The Queen has outlined the new coalition government’s plans for introducing a Health Bill that will cement its vision for a National Health Service run by clinicians and free from political meddling.

Unveiling plans for the Health Bill in her speech to Lords and Members of the House of Commons earlier this week, Her Majesty said “the voice of patients and the role of doctors will be strengthened in the NHS to improve public health alongside actions to reduce health inequalities”.

Broadly speaking, the Bill, to be put before parliament within the next 18 months, is designed to support a patient-led NHS that is focused on outcomes as well as deliver on the government’s commitment of slashing unnecessary bureaucracy, which it sees a major drain on resources.

As previously announced, a flagship component of the Bill is the creation of an independent NHS Board that will take on responsibility for dishing out resources and providing commissioning guidance, as well as allow GPs to purchase services for their patients.

Also under the plans, the role of the Care Quality Commission will be ramped up and Monitor will be assigned new powers as an economic regulator “to oversee aspects of access and competition in the NHS”, as a means of improving service efficiency.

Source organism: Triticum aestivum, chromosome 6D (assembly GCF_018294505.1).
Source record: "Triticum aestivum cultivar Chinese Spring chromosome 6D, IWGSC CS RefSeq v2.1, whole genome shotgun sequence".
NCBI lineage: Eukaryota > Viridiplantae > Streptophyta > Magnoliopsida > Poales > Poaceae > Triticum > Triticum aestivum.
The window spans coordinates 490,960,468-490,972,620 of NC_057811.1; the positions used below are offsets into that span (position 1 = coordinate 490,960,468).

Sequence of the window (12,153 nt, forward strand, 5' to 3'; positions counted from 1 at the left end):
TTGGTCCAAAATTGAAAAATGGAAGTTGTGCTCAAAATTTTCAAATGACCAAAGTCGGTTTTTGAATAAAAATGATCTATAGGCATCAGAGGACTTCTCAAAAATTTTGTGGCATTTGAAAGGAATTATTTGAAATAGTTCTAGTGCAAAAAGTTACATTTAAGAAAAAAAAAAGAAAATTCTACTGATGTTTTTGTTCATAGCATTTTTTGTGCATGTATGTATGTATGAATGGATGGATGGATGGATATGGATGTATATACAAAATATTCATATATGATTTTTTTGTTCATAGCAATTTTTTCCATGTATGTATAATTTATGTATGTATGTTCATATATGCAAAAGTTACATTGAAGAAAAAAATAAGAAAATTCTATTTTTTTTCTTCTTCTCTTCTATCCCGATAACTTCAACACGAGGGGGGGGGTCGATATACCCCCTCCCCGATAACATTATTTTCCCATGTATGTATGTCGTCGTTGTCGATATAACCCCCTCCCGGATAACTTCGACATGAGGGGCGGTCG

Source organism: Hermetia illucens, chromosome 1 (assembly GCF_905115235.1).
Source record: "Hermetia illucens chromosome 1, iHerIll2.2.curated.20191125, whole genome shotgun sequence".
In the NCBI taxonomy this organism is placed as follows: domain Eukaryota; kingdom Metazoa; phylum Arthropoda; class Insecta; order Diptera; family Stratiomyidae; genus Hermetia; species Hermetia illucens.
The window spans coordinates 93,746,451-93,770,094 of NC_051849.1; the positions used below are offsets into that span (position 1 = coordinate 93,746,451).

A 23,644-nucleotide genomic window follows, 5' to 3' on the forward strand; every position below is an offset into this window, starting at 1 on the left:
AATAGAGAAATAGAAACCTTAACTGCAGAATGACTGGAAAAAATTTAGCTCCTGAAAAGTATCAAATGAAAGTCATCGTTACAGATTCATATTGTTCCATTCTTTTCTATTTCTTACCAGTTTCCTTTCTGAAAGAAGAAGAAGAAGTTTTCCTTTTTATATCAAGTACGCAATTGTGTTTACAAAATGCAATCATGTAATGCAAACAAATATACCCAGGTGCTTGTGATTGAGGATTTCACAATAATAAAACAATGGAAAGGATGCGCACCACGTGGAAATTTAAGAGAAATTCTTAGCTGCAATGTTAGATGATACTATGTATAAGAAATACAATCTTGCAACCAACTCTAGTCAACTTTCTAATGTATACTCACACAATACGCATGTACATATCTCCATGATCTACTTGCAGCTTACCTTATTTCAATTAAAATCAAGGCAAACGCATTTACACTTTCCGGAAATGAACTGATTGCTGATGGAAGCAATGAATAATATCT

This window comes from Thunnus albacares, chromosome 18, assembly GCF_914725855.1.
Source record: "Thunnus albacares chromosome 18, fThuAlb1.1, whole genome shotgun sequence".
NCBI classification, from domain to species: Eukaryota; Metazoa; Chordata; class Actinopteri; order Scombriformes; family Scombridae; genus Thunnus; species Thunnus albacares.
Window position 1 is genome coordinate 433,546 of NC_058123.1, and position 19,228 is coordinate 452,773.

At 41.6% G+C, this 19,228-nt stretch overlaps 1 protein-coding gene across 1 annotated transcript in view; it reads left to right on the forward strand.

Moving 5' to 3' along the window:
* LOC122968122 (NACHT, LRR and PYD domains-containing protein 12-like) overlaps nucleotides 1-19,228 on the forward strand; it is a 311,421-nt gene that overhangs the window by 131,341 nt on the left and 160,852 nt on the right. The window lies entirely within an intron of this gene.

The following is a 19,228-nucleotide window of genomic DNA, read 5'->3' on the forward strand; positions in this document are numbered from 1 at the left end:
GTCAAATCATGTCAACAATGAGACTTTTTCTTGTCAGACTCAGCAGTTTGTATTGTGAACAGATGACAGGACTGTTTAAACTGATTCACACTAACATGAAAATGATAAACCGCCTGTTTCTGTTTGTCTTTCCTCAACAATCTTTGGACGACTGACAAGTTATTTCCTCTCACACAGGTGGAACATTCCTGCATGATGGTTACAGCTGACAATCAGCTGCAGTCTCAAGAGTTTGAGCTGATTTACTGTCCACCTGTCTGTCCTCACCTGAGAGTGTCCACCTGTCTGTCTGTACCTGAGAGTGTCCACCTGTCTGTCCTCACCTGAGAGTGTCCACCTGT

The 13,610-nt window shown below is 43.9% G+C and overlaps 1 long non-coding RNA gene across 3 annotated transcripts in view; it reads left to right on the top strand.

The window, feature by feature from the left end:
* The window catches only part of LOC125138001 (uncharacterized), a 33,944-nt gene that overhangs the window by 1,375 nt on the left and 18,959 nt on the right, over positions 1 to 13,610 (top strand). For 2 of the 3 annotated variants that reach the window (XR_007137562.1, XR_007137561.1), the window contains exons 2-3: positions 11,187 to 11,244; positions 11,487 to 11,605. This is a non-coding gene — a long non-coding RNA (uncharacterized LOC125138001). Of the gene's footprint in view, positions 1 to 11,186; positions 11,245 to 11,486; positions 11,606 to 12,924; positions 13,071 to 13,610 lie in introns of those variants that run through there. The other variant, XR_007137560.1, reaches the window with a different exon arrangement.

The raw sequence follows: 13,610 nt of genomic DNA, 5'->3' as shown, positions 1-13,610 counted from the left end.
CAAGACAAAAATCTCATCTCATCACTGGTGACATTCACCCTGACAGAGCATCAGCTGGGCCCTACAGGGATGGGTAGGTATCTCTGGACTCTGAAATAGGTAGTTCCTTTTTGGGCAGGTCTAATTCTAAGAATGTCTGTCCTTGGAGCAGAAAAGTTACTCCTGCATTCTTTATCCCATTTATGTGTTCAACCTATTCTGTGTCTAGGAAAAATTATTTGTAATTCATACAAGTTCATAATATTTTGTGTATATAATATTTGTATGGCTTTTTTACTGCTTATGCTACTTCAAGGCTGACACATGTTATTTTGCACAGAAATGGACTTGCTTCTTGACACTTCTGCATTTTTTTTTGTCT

Furthermore, the Bill also takes forward the government’s intention to significantly trim the number of health quangos, in a bid to cut administration costs in the NHS by a third.

According to the government, the Bill will foster a new environment for the NHS, one in which patients and clinicians will have a much greater say in the direction of services and care and one in which resource waste is eliminated, under the ultimate goal of achieving outcomes “that are amongst the best in the world”, said Health Secretary Andrew Lansley.

According to Anna Dixon, Director of Policy at think-tank The King’s Fund, the Bill and other announcements in the Queen’s Speech “confirm that the NHS is embarking on a period of significant change”.

“Strengthening the role of doctors and the voice of patients will create some difficult dilemmas,” she said, and added: “In setting up an independent NHS board, careful thought will need to be given to the relationship between its responsibilities and those of ministers, who will remain accountable to parliament for NHS expenditure”.

GPs’ ‘critical’ role
Dixon welcomed the government’s acknowledgement of the critical role played by family doctors within the NHS and that changes are essential to boosting the quality of general practice. “If, as expected, these changes include transferring budgets to GPs, it will be important to learn from the previous experiences of GP-led commissioning in the UK and other countries to ensure it delivers benefits for patients and efficiency savings across the health system while ensuring accountability for public expenditure,” she said.

Also commenting on the Speech, Dean Arnold, head of the health care practice at Deloitte, said: “Putting patients first is always a positive thing to do, so too is empowering clinicians”. But he also warned that this requires “some caution as clinicians are not specialists in cost management – a skill that will increasingly be important as we seek to maximise the benefit received out of every pound spent on health”.